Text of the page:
Do pancreatic beta cells facilitate their own destruction?
13. August 2018
Type 1 diabetes: do pancreatic beta cells facilitate their own destruction?
A study led by R. Mallone has identified the molecules presented by pancreatic beta cells that mediate their abnormal recognition by the immune system and lead to their destruction in type 1 diabetes (T1D). These discoveries change our understanding of T1D mechanisms and suggest novel ways to develop vaccines to fight against T1D.
In T1D, lymphocytes mistakenly attack beta cells, as they would do with infected cells. They do so by recognizing peptides presented on the surface of beta cells, thus docking on these cells before destroying them. Despite this notion, the origin of these peptides remained unknown till present.
The group of R. Mallone has now identified these peptides in a study published in the journal Cell Metabolism. They provided an exhaustive inventory of the peptides presented on the beta-cell surface. While some of them displayed an expected structure, some others were produced by aberrant processes within the beta cell. Moreover, these peptides were more abundantly exposed when beta cells were inflamed, as is the case in T1D. The analysis of circulating lymphocytes in the blood has shown that in all individuals, whether healthy or diabetic, these lymphocytes are able to recognize the identified peptides. On the contrary, it is only in T1D patients that this recognition takes place in the pancreas.
These results are important for several reasons. First, they improve our understanding of T1D mechanisms, suggesting that the beta cell is not an innocent victim but may actively contribute to its own demise by making itself more visible via the exposure of the incriminated peptides, and thus more vulnerable to lymphocytes. This may explain why these cytotoxic lymphocytes are more abundant than in healthy individuals in the pancreas of T1D patients (where they are exposed to more ‘visible’ beta cells), but not in the blood (where they have not entered in contact with beta cells).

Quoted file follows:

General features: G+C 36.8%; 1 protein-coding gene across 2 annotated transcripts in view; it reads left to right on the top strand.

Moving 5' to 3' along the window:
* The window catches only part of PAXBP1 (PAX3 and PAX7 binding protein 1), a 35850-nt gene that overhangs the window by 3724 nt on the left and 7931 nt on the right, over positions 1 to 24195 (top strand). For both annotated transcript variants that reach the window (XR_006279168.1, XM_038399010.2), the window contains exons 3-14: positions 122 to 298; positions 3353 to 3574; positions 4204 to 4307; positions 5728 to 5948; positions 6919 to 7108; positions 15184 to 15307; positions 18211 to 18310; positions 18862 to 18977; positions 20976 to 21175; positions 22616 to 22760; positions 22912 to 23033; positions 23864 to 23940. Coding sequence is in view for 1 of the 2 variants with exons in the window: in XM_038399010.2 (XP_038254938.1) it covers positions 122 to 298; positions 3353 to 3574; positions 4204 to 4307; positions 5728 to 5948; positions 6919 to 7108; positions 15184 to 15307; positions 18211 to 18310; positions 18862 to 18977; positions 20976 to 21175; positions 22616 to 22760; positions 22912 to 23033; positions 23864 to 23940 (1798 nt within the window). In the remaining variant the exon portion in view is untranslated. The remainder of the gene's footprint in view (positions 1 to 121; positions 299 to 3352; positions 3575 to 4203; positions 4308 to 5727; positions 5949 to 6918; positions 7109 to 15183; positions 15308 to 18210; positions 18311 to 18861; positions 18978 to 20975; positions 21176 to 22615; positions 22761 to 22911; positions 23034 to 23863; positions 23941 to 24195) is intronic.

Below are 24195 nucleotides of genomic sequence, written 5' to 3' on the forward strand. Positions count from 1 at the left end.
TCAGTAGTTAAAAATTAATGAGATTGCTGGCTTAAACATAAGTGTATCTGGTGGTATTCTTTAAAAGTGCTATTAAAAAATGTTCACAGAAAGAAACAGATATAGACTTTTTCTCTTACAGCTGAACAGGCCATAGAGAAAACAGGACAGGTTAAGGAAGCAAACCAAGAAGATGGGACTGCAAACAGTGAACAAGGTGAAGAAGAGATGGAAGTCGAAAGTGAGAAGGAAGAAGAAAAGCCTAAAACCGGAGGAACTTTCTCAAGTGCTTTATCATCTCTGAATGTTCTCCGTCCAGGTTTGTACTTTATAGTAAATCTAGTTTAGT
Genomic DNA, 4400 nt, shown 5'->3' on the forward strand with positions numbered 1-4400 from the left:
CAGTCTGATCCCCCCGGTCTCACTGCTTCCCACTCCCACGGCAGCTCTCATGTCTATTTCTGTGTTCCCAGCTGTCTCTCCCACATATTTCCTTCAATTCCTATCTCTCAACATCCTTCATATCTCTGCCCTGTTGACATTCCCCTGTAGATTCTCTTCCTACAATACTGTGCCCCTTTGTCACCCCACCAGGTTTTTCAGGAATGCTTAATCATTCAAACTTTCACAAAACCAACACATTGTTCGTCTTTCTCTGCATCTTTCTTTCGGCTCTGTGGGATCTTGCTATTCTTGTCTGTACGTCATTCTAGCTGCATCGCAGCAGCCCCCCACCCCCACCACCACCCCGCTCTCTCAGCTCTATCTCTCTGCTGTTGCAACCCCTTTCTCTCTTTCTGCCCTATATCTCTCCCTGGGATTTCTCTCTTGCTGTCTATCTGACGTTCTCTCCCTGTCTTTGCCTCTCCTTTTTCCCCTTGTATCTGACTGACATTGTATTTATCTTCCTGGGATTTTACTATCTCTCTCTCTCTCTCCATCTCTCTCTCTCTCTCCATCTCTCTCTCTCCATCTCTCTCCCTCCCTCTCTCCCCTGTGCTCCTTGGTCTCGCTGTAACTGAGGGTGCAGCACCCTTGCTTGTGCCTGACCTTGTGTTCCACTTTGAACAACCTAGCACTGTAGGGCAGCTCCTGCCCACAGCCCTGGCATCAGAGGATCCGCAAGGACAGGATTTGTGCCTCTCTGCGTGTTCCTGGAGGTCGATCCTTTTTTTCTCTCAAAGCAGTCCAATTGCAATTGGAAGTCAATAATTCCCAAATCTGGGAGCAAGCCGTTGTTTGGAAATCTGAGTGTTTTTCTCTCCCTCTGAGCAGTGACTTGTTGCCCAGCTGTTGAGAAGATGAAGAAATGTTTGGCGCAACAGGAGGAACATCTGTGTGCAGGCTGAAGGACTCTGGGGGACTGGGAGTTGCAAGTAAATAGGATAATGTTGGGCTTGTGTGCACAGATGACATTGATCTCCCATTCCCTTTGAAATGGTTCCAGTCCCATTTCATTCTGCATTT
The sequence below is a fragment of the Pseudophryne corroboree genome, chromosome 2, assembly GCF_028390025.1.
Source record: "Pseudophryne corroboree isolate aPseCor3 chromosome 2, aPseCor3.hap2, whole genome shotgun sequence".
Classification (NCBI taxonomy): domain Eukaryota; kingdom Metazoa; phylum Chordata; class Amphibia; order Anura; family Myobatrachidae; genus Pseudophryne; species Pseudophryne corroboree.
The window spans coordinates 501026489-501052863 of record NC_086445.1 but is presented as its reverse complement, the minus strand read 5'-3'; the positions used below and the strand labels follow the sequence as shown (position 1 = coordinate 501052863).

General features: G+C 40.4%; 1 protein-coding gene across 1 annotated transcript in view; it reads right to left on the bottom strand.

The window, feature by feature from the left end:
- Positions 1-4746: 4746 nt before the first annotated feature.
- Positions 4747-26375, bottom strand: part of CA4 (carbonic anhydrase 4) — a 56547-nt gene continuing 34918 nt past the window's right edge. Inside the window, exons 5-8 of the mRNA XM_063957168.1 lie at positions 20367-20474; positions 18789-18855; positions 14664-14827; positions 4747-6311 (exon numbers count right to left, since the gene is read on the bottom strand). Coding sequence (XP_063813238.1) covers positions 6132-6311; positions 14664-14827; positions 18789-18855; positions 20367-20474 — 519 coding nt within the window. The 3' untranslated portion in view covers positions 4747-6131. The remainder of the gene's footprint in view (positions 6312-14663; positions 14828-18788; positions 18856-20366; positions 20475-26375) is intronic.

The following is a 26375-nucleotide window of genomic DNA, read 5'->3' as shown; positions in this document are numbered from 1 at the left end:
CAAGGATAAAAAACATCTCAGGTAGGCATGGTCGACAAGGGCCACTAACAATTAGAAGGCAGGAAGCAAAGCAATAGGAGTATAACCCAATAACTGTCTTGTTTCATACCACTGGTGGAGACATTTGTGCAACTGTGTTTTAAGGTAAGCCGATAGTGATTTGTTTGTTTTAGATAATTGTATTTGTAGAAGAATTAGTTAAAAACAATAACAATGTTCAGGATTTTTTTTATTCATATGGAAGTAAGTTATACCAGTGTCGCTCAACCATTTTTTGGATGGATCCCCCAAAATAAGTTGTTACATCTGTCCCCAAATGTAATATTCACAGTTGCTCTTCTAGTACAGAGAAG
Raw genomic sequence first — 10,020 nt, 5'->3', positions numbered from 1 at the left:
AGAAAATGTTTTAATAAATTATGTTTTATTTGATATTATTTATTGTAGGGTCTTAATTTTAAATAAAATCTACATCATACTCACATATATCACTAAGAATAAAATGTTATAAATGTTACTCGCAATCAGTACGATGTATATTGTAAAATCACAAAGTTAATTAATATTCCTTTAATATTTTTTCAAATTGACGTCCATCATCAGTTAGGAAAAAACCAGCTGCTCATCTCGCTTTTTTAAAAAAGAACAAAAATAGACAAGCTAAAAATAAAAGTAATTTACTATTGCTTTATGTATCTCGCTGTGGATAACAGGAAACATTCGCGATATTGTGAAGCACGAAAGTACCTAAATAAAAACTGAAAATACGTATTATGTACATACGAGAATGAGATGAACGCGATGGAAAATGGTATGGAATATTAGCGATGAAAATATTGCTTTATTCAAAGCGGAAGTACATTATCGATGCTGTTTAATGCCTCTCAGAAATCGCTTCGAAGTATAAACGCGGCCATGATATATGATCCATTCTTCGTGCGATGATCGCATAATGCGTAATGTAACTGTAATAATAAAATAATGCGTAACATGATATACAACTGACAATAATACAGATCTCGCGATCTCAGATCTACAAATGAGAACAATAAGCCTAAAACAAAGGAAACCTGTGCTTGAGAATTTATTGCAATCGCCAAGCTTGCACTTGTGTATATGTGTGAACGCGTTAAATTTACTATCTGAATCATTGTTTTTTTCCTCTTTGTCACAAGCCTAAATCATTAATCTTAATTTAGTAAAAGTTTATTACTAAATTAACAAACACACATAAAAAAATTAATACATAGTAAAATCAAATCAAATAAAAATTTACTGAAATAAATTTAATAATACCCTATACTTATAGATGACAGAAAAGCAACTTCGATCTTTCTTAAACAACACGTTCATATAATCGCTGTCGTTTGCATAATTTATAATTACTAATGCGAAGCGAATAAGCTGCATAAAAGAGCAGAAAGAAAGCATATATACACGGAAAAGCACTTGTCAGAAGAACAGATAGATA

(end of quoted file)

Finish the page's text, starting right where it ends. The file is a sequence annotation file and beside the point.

Second, these newly identified peptides can now be used to produce vaccines to prevent and treat T1D. Contrary to traditional vaccines, the aim will here be to neutralize rather than boost immune responses. R. Mallone’s group is actively working to develop vaccines of this kind, which can be administered through the oral route to minimize discomfort and risk.
Figure - The immune image of the pancreatic beta cell
In type 1 diabetes, the pancreatic beta cell is targeted by auto-immune cytotoxic T lymphocytes. These lymphocytes can dock on beta cells through the recognition of peptides of unknown origin, which are associated with HLA molecules on the surface of beta cells. Gonzalez-Duque et al. have identified and characterized these peptides and show that they are recognized by T lymphocytes that are enriched in the pancreas, but not in the blood, of type 1 diabetic patients. The image shows the Queen Beta Cell in from of her mirror, wearing her cell membrane crown decorated with peptide emeralds mounted on HLA molecules. This ‘immune image’ captures the attention of T lymphocytes in the pancreas, but not of those in the blood. Art image by Diego Andidero & Claudia Schembari.
Sergio Gonzalez-Duque, Marie Eliane Azoury, Maikel L. Colli, Georgia Afonso, Jean-Valery Turatsinze, Laura Nigi, Ana Ines Lalanne, Guido Sebastiani, Alexia Carré, Sheena Pinto, Slobodan Culina, Noémie Corcos, Marco Bugliani, Piero Marchetti, Mathieu Armanet, Marc Diedisheim, Bruno Kyewski, Lars M. Steinmetz, Søren Buus, Sylvaine You, Daniele Dubois-Laforgue, Etienne Larger, Jean-Paul Beressi, Graziella Bruno, Francesco Dotta, Raphael Scharfmann, Decio L. Eizirik, Yann Verdier, Joelle Vinh, Roberto Mallone. Conventional and neo-antigenic peptides presented by β cells are targeted by circulating naïve CD8+ T cells in type 1 diabetic and healthy donors. Cell Metabolism, 2018.